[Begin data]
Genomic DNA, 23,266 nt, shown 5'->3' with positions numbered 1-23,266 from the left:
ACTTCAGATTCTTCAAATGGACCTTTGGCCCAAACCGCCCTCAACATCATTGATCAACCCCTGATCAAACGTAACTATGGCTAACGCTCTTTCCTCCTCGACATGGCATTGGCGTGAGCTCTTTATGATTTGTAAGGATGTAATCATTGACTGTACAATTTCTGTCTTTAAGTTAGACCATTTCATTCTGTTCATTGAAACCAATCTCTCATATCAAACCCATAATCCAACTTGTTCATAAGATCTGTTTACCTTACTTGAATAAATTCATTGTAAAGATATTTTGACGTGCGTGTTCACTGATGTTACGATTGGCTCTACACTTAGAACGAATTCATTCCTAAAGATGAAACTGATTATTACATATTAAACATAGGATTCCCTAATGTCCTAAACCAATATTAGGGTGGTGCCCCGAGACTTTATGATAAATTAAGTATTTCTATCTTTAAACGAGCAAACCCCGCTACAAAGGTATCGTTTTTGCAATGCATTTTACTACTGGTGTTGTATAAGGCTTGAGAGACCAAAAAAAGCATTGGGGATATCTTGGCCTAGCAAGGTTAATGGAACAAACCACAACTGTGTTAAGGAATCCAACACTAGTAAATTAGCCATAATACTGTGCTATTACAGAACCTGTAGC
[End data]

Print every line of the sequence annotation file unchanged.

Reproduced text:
Genomic DNA, 23,266 nt, shown 5'->3' with positions numbered 1-23,266 from the left:
ACTTCAGATTCTTCAAATGGACCTTTGGCCCAAACCGCCCTCAACATCATTGATCAACCCCTGATCAAACGTAACTATGGCTAACGCTCTTTCCTCCTCGACATGGCATTGGCGTGAGCTCTTTATGATTTGTAAGGATGTAATCATTGACTGTACAATTTCTGTCTTTAAGTTAGACCATTTCATTCTGTTCATTGAAACCAATCTCTCATATCAAACCCATAATCCAACTTGTTCATAAGATCTGTTTACCTTACTTGAATAAATTCATTGTAAAGATATTTTGACGTGCGTGTTCACTGATGTTACGATTGGCTCTACACTTAGAACGAATTCATTCCTAAAGATGAAACTGATTATTACATATTAAACATAGGATTCCCTAATGTCCTAAACCAATATTAGGGTGGTGCCCCGAGACTTTATGATAAATTAAGTATTTCTATCTTTAAACGAGCAAACCCCGCTACAAAGGTATCGTTTTTGCAATGCATTTTACTACTGGTGTTGTATAAGGCTTGAGAGACCAAAAAAAGCATTGGGGATATCTTGGCCTAGCAAGGTTAATGGAACAAACCACAACTGTGTTAAGGAATCCAACACTAGTAAATTAGCCATAATACTGTGCTATTACAGAACCTGTAGC